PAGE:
During last week’s debate on BBC1’s Big Questions I mentioned to a Muslim Imam (Abdullah Hasan) that Muslim thinkers in previous centuries were far more open to the idea of evolution (including human evolution) than today’s more literalist interpreters of the Qur’an. I specifically mentioned the great 14th century Tunisian jurist Ibn Khaldun who in his Muqaddimah wrote as follows:
It should be known that we – May God guide you and us – notice that this world with all the created things in it has a certain order and solid construction. It shows nexuses between causes and things caused, combinations of some parts of creation with others, and transformations of some existent things into others, in a pattern that is both remarkable and endless.
One should then look at the world of creation. It started out from the minerals and progressed, in an ingenious, gradual manner, to plants and animals. The last stage of minerals is connected with the first stage of plants, such as herbs and seedless plants. The last stage of plants, such as palms and vines, is connected with the first stage of animals, such as snails and shellfish which have only the power of touch. The word “connection” with regard to these created things means that the last stage of each group is fully prepared to become the first stage of the next group.
The animal world then widens, its species become numerous, and, in a gradual process of creation, it finally leads to man, who is able to think and to reflect. The higher stage of man is reached from the world of the monkeys, in which both sagacity and perception are found, but which has not reached the stage of actual reflection and thinking. At this point we come to the first stage of man after (the world of monkeys). This is as far as our (physical) observation extends.
Now, in the various worlds we find manifold influences. In the world of sensual perception there are certain influences of the motions of the spheres and the elements. In the world of creation there are certain influences of the motions of growth and perception. All this is evidence of the fact that there is something that exercises an influence and is different from the bodily substances. This is something spiritual. It is connected with the created things, because the various worlds must be connected in their existence. This spiritual thing is the soul, which has perception and causes motion.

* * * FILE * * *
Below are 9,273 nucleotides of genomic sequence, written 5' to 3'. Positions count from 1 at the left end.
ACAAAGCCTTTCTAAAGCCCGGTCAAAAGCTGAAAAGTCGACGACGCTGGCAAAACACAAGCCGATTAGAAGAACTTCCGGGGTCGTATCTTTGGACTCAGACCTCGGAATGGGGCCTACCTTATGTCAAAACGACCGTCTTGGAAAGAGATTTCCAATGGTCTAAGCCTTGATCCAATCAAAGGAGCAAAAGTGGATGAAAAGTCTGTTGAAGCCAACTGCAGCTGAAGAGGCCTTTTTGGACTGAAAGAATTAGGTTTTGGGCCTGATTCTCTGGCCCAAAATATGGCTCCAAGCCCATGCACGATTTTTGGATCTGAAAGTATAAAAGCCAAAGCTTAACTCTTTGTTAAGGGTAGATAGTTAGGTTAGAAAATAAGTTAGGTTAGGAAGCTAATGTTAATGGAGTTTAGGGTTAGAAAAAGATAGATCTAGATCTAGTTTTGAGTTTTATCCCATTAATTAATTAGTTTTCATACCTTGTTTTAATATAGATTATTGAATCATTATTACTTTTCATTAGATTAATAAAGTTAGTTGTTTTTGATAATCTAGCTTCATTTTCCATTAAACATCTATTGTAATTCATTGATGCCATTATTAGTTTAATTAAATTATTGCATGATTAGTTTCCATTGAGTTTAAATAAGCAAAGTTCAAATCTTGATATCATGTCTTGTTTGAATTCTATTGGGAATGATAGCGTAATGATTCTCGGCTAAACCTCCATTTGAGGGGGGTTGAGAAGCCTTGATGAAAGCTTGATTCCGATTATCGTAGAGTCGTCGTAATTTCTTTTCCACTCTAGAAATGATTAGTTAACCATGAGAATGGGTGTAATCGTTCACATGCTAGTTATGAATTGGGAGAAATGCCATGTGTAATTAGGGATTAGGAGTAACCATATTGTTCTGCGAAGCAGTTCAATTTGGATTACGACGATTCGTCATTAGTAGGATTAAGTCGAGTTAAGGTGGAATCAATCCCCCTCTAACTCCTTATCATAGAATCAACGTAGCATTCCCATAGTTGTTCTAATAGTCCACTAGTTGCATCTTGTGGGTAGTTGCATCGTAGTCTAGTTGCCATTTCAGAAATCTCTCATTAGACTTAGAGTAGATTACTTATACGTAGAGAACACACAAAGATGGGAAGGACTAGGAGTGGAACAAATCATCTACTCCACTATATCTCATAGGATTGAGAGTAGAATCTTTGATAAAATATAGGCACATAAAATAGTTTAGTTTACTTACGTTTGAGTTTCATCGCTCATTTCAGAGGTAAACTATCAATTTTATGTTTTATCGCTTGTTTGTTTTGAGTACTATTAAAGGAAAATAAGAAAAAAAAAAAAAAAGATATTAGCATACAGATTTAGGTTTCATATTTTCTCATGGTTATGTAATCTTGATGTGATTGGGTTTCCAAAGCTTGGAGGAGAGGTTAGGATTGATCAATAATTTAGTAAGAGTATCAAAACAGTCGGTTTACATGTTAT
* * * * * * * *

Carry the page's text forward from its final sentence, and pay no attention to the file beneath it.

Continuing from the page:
Above the soul there must exist something else that gives the soul the power of perception and motion, and that is also connected with it. Its essence should be pure perception and absolute intellection. This is the world of the angels. The soul, consequently, must be prepared to exchange humanity for angelicality, in order actually to become part of the angelic species at certain times in the flash of a moment. This happens after the spiritual essence of the soul has become perfect in actuality, as we shall mention later on.
Just amazing, isn’t it? Ibn Khaldun was writing (the full online version can be read here) five hundred years before Charles Darwin. We can only lament that we no longer have many Muslim scholars with the vision and intelligence of Ibn Khaldun.
On the more positive side, it is hard to see how Muslim understanding and appreciation of science and evolution could get any worse so surely things can only get better. One hopes!